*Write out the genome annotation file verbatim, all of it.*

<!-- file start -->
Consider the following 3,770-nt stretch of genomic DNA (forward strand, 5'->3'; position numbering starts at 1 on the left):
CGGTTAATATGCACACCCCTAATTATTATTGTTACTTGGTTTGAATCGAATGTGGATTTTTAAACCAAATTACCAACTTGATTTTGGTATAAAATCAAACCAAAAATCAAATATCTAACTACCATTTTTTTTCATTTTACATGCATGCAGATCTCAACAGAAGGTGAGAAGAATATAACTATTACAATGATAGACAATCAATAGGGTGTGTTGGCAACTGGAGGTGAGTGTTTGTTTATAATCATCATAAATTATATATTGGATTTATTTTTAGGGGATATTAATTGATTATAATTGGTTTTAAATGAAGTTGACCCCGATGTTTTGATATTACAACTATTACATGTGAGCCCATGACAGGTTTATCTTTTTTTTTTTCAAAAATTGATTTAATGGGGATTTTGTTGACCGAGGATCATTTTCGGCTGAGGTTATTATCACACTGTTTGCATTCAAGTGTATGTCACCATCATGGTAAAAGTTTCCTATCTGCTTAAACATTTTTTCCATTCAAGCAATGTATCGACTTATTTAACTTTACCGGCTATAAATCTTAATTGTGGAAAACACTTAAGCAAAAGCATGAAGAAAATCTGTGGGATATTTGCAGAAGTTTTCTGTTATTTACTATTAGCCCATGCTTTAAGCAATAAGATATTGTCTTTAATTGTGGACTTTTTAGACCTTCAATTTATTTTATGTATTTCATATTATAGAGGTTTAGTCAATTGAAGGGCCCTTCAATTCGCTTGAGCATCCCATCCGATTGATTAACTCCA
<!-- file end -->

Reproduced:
Consider the following 3,770-nt stretch of genomic DNA (forward strand, 5'->3'; position numbering starts at 1 on the left):
CGGTTAATATGCACACCCCTAATTATTATTGTTACTTGGTTTGAATCGAATGTGGATTTTTAAACCAAATTACCAACTTGATTTTGGTATAAAATCAAACCAAAAATCAAATATCTAACTACCATTTTTTTTCATTTTACATGCATGCAGATCTCAACAGAAGGTGAGAAGAATATAACTATTACAATGATAGACAATCAATAGGGTGTGTTGGCAACTGGAGGTGAGTGTTTGTTTATAATCATCATAAATTATATATTGGATTTATTTTTAGGGGATATTAATTGATTATAATTGGTTTTAAATGAAGTTGACCCCGATGTTTTGATATTACAACTATTACATGTGAGCCCATGACAGGTTTATCTTTTTTTTTTTCAAAAATTGATTTAATGGGGATTTTGTTGACCGAGGATCATTTTCGGCTGAGGTTATTATCACACTGTTTGCATTCAAGTGTATGTCACCATCATGGTAAAAGTTTCCTATCTGCTTAAACATTTTTTCCATTCAAGCAATGTATCGACTTATTTAACTTTACCGGCTATAAATCTTAATTGTGGAAAACACTTAAGCAAAAGCATGAAGAAAATCTGTGGGATATTTGCAGAAGTTTTCTGTTATTTACTATTAGCCCATGCTTTAAGCAATAAGATATTGTCTTTAATTGTGGACTTTTTAGACCTTCAATTTATTTTATGTATTTCATATTATAGAGGTTTAGTCAATTGAAGGGCCCTTCAATTCGCTTGAGCATCCCATCCGATTGATTAACTCCA